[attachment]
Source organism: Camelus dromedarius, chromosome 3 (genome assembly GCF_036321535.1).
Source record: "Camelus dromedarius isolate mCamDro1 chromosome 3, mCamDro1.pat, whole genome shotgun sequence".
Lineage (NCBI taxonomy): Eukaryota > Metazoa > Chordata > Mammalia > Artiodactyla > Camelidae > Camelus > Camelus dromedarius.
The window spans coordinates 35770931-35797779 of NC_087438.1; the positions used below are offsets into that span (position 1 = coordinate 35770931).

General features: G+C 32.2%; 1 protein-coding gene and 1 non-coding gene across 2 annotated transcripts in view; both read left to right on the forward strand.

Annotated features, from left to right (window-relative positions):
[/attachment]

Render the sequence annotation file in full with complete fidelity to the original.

Source organism: Camelus dromedarius, chromosome 3 (genome assembly GCF_036321535.1).
Source record: "Camelus dromedarius isolate mCamDro1 chromosome 3, mCamDro1.pat, whole genome shotgun sequence".
Lineage (NCBI taxonomy): Eukaryota > Metazoa > Chordata > Mammalia > Artiodactyla > Camelidae > Camelus > Camelus dromedarius.
The window spans coordinates 35770931-35797779 of NC_087438.1; the positions used below are offsets into that span (position 1 = coordinate 35770931).

General features: G+C 32.2%; 1 protein-coding gene and 1 non-coding gene across 2 annotated transcripts in view; both read left to right on the forward strand.

Annotated features, from left to right (window-relative positions):